Student-Designed 'Mobile Ethnic Garden' Brings People, Cultures Together Over Food
Photos of the "mobile ethnic garden" via Christina Cho.
Compared to learning a new language or traveling to another country, digging into a plate of Chinese greens or whipping up a spicy serving of salsa may seem like a superficial shortcut to cultural understanding. But food, and the rituals surrounding it, is often so close to the heart of a people's history and worldview that exploring and sharing foods from different culinary traditions can be an eye-opening -- and mouth-watering -- way to experience other cultures. At Harvard University, students don't even have to seek out that opportunity -- it comes to them.Korean fruits and vegetables were the first crop sown in Christina Cho's "mobile ethnic garden," but the architecture student envisions her invention as a way for people to bond over different types of food as they sit planting them side by side. For the project, which received a grant from the school's Office of Sustainability, Cho "came up with a garden that actually comes to the community," the Sustainability @ Harvard website wrote:
She designed a network of raised planter beds set on wheels that can be easily transported and fit together in multiple arrangements. The beds double as benches, offering visitors a way to gather and interact. Plus, the format benefits plants as well as people: the garden's mobility means that it can maximize sunlight and raised beds reduce soil compaction and improve water conservation and drainage.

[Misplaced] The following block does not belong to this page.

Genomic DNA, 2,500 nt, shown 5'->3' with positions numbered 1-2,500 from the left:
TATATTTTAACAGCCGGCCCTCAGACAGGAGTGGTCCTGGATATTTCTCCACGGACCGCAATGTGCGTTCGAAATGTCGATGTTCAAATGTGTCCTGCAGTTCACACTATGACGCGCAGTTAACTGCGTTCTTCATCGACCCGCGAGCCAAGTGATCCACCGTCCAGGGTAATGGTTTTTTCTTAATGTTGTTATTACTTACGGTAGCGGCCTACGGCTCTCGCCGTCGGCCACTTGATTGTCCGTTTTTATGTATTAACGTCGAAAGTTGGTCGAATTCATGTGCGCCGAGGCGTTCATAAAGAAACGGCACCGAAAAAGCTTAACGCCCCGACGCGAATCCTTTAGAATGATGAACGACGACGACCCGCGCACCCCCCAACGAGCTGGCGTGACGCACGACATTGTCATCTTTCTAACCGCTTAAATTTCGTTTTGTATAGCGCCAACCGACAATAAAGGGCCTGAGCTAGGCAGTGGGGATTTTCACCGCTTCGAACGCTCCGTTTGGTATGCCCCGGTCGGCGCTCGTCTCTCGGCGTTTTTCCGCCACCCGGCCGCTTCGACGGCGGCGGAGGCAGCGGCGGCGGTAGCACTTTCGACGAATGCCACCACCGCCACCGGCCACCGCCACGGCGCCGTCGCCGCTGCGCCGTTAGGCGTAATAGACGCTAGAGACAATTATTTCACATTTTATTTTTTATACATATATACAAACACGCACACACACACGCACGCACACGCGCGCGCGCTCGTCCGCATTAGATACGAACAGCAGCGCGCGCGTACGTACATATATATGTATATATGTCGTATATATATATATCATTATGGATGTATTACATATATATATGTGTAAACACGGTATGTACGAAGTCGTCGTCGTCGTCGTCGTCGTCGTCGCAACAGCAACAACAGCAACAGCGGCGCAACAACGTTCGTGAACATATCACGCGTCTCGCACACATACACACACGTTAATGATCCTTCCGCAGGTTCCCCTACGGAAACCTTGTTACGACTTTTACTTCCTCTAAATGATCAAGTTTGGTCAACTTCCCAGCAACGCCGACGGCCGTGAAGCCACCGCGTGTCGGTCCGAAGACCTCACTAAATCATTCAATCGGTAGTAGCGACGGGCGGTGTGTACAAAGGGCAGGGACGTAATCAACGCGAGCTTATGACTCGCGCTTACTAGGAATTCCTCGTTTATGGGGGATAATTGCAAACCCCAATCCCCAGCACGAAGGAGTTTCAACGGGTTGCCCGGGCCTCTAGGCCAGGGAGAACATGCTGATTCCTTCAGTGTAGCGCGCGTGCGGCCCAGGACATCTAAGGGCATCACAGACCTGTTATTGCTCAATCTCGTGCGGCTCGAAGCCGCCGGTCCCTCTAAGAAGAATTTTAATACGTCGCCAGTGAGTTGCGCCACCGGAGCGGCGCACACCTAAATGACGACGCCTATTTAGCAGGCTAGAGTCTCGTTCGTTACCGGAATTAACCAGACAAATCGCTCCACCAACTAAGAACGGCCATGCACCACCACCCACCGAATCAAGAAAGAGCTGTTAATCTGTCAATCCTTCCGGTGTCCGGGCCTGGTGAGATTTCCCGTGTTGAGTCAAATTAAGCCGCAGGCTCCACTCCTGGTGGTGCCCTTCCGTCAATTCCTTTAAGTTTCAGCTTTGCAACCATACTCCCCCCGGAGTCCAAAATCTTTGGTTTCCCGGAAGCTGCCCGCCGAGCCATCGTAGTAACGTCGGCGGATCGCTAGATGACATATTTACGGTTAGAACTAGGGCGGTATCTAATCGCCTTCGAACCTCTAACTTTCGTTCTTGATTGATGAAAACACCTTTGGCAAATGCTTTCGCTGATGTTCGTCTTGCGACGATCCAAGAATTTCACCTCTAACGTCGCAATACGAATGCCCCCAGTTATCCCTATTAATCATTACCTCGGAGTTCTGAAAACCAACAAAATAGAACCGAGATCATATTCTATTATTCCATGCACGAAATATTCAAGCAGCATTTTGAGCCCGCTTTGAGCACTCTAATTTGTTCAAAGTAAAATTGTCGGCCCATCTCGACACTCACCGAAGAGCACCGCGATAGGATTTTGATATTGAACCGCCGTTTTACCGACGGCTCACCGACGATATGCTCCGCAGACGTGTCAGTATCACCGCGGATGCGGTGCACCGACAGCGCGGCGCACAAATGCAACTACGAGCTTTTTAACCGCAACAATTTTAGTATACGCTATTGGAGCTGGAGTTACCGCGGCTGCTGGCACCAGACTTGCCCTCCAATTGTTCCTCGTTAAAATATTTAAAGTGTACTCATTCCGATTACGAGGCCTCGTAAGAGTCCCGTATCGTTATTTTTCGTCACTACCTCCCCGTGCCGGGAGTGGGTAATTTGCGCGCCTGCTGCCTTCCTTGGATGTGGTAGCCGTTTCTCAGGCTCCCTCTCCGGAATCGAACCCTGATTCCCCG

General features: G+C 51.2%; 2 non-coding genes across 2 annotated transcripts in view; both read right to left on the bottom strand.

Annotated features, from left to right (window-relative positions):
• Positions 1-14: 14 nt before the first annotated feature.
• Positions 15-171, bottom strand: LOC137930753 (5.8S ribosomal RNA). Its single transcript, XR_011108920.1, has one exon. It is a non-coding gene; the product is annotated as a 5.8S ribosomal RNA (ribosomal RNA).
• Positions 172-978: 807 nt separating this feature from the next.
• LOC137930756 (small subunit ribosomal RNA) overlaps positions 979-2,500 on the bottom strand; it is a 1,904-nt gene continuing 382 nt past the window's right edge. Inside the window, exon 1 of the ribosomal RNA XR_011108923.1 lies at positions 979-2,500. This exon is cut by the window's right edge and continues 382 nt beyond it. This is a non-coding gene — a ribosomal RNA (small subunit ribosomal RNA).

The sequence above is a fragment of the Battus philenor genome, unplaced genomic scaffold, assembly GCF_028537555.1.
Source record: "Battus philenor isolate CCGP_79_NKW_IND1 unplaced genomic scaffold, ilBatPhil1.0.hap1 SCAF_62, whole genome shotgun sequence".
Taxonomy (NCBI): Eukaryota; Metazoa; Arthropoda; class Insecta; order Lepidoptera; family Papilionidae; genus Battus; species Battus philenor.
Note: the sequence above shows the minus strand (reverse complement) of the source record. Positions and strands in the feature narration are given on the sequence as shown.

A former structural engineer who worked on the uber-ecofriendly California Academy of Sciences in San Francisco, Cho used salvaged wood -- old fir fencing, to be exact -- to build the garden on wheels, which can easily be brought to different school departments or dorms. It had its debut in the spring with a Korean fruit and vegetable planting party at the Graduate School of Design. A Korean BBQ is planned for September to celebrate the first growing season.
More about community gardens:
Grow a Community Garden
Greensburg 2: The Community Garden: Video
New York's Community Gardens Lose Protected Status, Threatened With Development Under New Rules
Growing Food, and Community, in the Desert
Camden's Garden Club Doubles Its Community Gardens to Feed the Jobless
Backyards Being Converted to Community Gardens in Santa Monica
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The Federation of City Farms and Community Gardens